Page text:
• Tom Bechman

    Robots and ag technology take over my world

    Hoosier Perspectives

     by Tom Bechman
     on April 13, 2015

    I was born to appreciate technology. As a child of the 1950s and '60s, I saw how to work the hard way, forking silage and scooping manure by hand. I wasn't born at the right time to use technology – much of it, even how to use it, let alone how it works, is far beyond me. But it fascinated me nonetheless. Perhaps no ag technology has caught my eye and made me laugh and say, "why didn't I think of that" more than the pint-sized Lely robotic sweeper in the free-stall…

    Continue Reading


  • Tom Bechman

    There Can Be a Price to Pay for Technology

    Hoosier Perspectives

     by Tom Bechman
     on October 27, 2014

    A new roof went on my house this week, the result of hail damage. The contractor has a gray beard and wears an Amish-style hat. But he's really not Amish, so it doesn't raise any eyebrows when he uses a cell phone. However, when he calls me from the ladder outside my office window, wanting me to look out at a piece of decking he removed, and we're face-to-face, with just a window in between, something seems odd. Those situations used to go this way: he would knock, I would open…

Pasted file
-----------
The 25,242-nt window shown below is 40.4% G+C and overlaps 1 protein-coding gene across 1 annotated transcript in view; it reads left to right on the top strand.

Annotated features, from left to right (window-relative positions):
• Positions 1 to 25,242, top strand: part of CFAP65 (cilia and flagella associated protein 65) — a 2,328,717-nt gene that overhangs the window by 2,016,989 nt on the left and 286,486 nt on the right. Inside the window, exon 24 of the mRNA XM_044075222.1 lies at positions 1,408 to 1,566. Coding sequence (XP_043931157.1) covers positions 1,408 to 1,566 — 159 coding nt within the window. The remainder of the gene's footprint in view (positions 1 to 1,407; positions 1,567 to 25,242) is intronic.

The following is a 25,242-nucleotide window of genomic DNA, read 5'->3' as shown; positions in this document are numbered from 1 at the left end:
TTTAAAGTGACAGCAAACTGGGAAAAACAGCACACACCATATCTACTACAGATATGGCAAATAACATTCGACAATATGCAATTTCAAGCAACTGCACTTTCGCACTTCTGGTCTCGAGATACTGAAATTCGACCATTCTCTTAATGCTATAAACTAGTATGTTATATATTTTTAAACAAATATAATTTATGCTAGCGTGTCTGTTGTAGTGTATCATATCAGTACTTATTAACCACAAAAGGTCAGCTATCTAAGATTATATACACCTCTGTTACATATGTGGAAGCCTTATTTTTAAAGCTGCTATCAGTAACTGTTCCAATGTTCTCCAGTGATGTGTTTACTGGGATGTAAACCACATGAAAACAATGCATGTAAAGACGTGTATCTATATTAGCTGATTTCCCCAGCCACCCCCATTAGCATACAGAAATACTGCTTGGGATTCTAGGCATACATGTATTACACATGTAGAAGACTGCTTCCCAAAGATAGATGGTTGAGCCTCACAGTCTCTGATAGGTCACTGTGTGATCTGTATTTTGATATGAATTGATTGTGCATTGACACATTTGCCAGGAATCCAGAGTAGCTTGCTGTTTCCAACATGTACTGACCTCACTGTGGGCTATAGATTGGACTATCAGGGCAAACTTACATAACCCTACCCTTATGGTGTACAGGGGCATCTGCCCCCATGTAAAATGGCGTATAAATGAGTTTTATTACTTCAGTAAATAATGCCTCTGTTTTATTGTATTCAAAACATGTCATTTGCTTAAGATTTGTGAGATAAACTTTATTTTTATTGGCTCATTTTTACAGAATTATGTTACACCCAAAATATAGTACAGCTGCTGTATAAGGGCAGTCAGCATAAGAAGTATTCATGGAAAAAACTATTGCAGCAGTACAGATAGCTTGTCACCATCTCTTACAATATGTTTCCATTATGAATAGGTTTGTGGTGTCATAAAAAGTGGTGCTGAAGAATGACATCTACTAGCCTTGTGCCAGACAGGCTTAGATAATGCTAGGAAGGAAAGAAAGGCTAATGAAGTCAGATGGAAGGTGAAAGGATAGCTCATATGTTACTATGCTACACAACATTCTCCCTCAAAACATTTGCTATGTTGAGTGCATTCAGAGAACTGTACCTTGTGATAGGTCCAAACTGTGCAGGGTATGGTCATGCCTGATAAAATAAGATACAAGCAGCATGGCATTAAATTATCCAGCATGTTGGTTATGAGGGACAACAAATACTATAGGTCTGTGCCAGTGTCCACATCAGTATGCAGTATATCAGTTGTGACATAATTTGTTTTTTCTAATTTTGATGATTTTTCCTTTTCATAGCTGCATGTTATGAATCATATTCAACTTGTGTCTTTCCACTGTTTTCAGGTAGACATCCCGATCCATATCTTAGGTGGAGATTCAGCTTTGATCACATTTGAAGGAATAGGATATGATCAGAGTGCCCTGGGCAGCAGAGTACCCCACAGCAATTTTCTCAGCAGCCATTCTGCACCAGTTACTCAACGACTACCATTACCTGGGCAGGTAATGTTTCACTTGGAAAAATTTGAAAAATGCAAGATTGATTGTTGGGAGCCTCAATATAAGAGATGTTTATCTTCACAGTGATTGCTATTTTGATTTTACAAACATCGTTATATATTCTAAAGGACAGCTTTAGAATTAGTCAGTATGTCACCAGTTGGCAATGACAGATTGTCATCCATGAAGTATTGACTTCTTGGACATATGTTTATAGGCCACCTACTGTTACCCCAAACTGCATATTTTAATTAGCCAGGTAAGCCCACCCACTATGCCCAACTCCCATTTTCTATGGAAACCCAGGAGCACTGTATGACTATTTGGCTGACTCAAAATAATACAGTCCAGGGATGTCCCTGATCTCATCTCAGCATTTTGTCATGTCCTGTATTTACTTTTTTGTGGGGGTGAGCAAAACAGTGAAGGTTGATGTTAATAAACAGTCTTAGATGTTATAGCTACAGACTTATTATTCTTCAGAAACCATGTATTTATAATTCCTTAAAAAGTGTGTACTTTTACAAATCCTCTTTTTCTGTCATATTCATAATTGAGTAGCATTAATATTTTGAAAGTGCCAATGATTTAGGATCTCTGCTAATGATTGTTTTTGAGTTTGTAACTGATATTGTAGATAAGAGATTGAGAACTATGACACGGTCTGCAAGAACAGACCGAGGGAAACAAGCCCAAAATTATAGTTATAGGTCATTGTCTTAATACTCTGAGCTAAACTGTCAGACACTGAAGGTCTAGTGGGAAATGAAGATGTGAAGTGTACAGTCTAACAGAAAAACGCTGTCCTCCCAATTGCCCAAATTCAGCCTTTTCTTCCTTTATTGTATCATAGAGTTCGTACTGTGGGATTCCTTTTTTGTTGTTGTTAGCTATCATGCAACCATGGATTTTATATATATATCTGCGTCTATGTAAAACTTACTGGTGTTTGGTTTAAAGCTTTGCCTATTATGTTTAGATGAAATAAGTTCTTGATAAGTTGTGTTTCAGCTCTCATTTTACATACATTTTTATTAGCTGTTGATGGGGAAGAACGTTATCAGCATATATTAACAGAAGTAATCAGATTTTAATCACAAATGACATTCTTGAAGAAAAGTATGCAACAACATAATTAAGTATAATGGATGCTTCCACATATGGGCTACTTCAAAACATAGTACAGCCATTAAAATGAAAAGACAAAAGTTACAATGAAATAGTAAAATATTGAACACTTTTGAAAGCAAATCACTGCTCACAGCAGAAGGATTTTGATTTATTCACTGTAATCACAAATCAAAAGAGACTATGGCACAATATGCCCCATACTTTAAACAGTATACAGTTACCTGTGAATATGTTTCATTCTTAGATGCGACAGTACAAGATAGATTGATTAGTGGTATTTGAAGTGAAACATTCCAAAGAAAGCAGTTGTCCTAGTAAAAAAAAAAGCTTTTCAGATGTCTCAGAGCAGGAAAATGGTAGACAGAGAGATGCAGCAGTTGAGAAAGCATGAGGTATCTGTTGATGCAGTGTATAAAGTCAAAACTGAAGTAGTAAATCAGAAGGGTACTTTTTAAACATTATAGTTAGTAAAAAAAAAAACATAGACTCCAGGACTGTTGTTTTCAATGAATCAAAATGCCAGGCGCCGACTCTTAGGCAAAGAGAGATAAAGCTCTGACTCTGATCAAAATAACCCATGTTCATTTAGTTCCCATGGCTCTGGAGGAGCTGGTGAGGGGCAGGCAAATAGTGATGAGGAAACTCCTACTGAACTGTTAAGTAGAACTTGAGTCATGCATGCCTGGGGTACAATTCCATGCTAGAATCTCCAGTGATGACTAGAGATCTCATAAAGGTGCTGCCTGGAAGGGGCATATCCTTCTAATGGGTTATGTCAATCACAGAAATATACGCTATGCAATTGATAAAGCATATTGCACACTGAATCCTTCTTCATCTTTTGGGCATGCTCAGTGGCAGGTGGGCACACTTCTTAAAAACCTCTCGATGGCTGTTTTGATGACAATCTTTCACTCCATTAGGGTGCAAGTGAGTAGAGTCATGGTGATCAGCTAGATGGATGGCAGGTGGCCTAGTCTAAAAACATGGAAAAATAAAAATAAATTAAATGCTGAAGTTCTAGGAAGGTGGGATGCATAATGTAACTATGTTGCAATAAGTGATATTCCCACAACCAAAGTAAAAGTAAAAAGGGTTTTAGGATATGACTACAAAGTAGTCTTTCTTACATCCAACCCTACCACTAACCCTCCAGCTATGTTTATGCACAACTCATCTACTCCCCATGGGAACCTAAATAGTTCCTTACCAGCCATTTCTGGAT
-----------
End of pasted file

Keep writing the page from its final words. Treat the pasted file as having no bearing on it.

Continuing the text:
Continue Reading


  • Tom Bechman

    Could a Smartphone App Soon Run Your Farm? There's One for Everything

    Hoosier Perspectives

     by Tom Bechman
     on August 4, 2014

    In my day if someone said, "Get me an app," I would have headed for the apple tree. If you hear it today and the person is 25 years old or younger, you can be 100% sure they're not talking about Red Delicious apples. They're talking about 'apps' that you can download from the Apple or Google store on your phone or other device. It lets them do all kinds of things. I was forking out manure from sheep pens in a barn too small to get the tractor and loader into with my…

    Continue Reading


  • Tom Bechman

    Farmers, Government and Industry Will Take Time to Sort Out UAV's Future

    Hoosier Perspectives

     by Tom Bechman
     on July 14, 2014

    Are unmanned aerial vehicles, sometimes called drones, the next game-changing technology in agriculture? Or are they a flash in the pan? Will the Federal Aviation Administration knock them out of the sky before most ever get a chance to soar? These questions and many more swirled around the large crowds of farmers who visited the first UAV show at the Farm Progress Show site in Decatur, Ill. Based on size of the crowds, one thing is not in question – farmers are interested in this new…

    Continue Reading


  • Tom Bechman

    Spring Moldboard Plowing? Really?

    Hoosier Perspectives

     by Tom Bechman
     on May 20, 2013

    You can dust off tillage trials by Don Griffith, a former Purdue University Extension agronomist, that date back into the 1970's and 1980's. Of all the systems studied, moldboard plowing in the spring was one that typically returned the lowest yields. Many Indiana soils are simply too heavy and wet to respond well to plowing in the spring when soils tend to have extra moisture, and clods form easily. Fast forward to 2013. Most moldboard plows are parked. A few companies still…